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Clean Air Rules for Oil and Gas Drilling Slated to be Proposed Today

The U.S. Environmental Protection Agency is slated to propose new nationwide clean air regulations for the oil and gas drilling operations today.

The proposal is in response to a lawsuit filed by WildEarth Guardians and the San Juan Citizens Alliance in 2009.  It comes as oil and gas drilling operations are increasingly impacting public health across the nation.  Take for example recent reports of cancer-causing gases found in the air near wells in western Colorado and northwestern New Mexico (click here for the full Global Community Monitor report).

Word is, the rules are likely to reduce methane emissions by up to 95% from oil and gas production operations.  Methane, otherwise known as natural gas, is not only a valuable product, it’s a greenhouse gas that is 21 times more potent than carbon dioxide.

Here is a brief statement from an EPA advisory:

EPA will propose rules that include the first national air standards for more than 25,000 new and existing natural gas wells that are hydraulically fractured, or re-fractured, and completed each year. They also add or strengthen requirements for storage tanks and other types of equipment.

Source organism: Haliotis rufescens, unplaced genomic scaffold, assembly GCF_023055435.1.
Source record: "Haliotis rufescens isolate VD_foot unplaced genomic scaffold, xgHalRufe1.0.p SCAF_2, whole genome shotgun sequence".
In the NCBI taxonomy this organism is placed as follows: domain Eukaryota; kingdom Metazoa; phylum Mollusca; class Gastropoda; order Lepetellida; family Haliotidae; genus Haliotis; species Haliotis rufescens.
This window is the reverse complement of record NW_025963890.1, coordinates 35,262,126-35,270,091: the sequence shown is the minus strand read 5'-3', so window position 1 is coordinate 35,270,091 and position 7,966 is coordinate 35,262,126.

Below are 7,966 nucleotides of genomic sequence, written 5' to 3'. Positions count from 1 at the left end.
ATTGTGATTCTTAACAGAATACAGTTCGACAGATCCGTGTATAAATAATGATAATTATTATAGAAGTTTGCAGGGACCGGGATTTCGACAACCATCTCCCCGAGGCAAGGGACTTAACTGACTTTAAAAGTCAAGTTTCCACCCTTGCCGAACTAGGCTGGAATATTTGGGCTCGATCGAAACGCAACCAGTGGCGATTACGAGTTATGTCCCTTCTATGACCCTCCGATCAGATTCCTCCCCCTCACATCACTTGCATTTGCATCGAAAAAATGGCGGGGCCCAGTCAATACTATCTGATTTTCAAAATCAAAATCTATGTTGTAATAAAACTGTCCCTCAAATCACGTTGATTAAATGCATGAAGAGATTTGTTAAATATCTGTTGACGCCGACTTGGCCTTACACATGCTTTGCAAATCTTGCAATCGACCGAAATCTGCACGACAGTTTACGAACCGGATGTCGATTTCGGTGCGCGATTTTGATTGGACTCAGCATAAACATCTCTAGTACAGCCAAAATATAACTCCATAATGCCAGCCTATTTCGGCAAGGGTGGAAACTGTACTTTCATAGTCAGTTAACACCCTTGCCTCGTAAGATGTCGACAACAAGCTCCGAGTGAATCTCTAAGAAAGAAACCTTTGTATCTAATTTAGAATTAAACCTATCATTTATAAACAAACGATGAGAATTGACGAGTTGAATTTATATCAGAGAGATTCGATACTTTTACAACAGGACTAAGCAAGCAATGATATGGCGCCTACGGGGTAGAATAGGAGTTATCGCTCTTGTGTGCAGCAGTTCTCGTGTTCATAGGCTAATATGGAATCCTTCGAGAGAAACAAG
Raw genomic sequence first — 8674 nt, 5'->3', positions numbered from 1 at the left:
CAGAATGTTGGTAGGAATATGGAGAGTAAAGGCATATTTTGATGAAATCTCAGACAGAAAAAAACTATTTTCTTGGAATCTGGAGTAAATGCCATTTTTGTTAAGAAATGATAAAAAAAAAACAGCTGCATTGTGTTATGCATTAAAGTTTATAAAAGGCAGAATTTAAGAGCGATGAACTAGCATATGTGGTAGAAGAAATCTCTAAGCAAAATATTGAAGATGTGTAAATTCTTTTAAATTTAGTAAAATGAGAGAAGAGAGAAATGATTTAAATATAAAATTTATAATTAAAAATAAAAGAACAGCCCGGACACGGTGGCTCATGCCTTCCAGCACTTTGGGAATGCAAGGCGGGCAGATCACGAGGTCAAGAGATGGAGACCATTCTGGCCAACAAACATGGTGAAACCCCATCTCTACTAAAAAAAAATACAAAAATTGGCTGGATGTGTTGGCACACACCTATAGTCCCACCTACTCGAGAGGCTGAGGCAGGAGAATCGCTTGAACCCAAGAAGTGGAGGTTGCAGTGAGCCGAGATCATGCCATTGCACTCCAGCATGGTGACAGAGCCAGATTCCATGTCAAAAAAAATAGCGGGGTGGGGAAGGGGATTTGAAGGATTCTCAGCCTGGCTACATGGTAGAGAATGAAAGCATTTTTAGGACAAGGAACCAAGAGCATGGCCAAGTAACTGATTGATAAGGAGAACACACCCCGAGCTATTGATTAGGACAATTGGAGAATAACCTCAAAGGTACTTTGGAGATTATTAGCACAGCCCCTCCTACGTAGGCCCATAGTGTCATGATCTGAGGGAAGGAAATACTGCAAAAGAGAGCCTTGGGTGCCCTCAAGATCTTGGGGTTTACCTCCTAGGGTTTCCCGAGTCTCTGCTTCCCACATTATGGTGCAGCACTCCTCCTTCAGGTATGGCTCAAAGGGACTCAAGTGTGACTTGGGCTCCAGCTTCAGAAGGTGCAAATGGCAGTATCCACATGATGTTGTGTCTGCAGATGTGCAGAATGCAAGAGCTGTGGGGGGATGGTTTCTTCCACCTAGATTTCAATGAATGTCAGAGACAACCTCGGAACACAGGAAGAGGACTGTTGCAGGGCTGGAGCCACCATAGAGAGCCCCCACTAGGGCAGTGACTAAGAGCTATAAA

Natural gas is an extremely clean-burning fuel that plays an important role in our nation’s clean energy future, but natural gas production cannot occur at the expense of public health and the environment. These standards rely on existing, cost-effective methods that allow operators to capture and sell natural gas that currently escapes into the air. Leveraging this technology will save tens of millions of dollars while cutting emissions of benzene and other air toxics, methane – a potent greenhouse gas, as well as volatile organic compounds.

Stay tuned for more.

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Oil and gas flaring in North Park, Colorado (photo by EcoFlight)

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